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Marathon mania gains momentum

By SUN XIAOCHEN | China Daily | Updated: 2017-10-04 08:22

One runner has a real spring in his step as throngs of participants pass the Palace Museum during this year's Beijing Marathon on Sept 17. Underlining running's rising popularity in China, the race was massively oversubscribed with an online lottery required to determine the 30,000 starters. SHENG JIAPENG/CHINA NEWS SERVICE

But soaring participation rates in China have come at a cost

China's ever-growing fascination with fitness has triggered a marathon craze among the country's health-conscious middle class, but lax management has often meant race organizers have struggled to keep pace with the demand for their events.

Whether it's throngs of participants jogging past Tian'anmen Square during the Beijing Marathon or sweat-soaked amateurs plodding the trails of the Olympic Forest Park, disciples of distance running are now a daily part of life in the Chinese capital.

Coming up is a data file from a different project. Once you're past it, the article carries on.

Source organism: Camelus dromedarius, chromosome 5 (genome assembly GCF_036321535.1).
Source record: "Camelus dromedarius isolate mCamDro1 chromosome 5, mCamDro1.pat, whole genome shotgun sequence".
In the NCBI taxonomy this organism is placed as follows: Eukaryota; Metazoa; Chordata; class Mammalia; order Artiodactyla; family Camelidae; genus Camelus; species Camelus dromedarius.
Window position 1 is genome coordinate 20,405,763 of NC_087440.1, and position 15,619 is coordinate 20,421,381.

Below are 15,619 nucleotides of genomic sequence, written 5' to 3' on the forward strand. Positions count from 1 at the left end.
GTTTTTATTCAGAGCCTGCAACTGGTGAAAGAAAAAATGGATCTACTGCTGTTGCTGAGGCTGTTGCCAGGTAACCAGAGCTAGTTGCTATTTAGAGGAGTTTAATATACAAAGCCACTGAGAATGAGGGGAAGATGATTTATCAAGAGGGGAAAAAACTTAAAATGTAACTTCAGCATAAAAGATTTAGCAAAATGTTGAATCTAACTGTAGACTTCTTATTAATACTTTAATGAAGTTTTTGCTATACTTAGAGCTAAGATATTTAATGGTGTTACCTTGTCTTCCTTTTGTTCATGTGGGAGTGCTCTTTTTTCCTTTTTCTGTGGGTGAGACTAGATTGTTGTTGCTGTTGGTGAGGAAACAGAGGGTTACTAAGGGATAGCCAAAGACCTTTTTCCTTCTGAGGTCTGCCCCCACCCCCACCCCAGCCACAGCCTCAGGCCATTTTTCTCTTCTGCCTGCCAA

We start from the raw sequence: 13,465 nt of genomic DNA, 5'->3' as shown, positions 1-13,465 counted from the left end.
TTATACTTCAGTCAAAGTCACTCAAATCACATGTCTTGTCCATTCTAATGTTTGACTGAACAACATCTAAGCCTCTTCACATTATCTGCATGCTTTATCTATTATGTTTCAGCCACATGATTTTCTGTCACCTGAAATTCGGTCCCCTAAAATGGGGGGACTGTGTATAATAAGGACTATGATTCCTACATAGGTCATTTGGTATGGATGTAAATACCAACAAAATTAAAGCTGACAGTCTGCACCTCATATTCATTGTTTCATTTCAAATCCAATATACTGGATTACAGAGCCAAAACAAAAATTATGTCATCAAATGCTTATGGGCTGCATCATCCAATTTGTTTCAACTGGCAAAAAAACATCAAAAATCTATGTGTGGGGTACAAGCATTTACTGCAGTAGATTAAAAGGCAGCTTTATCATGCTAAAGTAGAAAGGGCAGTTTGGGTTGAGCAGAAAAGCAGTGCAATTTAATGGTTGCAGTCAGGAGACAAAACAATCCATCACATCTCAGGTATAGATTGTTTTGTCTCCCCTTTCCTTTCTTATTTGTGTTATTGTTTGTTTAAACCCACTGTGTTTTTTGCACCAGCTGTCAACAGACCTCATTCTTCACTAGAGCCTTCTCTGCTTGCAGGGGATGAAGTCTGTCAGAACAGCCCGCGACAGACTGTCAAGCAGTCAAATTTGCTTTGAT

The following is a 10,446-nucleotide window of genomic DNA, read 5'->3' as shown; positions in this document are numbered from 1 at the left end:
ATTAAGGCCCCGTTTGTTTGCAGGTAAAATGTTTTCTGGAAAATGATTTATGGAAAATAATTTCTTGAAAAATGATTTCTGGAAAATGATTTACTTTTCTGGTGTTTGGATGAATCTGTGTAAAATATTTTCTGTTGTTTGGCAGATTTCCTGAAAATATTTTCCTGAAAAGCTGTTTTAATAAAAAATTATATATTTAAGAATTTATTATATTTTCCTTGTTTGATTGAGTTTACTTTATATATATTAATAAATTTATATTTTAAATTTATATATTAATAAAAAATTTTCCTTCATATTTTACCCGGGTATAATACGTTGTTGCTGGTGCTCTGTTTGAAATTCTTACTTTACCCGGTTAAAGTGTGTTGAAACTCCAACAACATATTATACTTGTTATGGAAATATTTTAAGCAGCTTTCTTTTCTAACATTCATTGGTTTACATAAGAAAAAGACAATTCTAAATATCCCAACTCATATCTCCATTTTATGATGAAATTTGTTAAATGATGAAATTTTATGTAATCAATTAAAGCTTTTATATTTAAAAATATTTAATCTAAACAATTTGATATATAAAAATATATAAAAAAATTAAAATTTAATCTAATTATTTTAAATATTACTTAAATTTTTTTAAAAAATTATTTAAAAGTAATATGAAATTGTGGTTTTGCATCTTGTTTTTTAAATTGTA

The roaring demand for the Beijing Marathon, the country's oldest race founded in 1981, is symptomatic of the boom.

The 37th edition of the race last month attracted 98,687 applicants for 30,000 places, up 48 percent on the previous year, with organizers the China Olympic Road Running Co. using an online lottery to determine the starting list.

However, sometimes a runner needs more than just luck to secure a spot in a race.

Before the 2016 Nanjing International Marathon in November, local media reported that a second-hand place in the event's half-marathon sold for 1,999 yuan ($302) on shopping portal Taobao. The official registration fee was 80 yuan.

Bragging about your marathon participation is a sure-fire way to boost your social-media status, too, as evidenced by the one-billion-plus views of photos and posts bearing the hashtag #Beijing Marathon# on Sina Weibo, China's Twitter-like service, on the day of this year's race.

"The Beijing Marathon has become a phenomenon larger than just the race itself thanks to the growing awareness of mass fitness and the promotional effect on social-media platforms," said Wang Jian, general manager of China Olympic Road Running Co.

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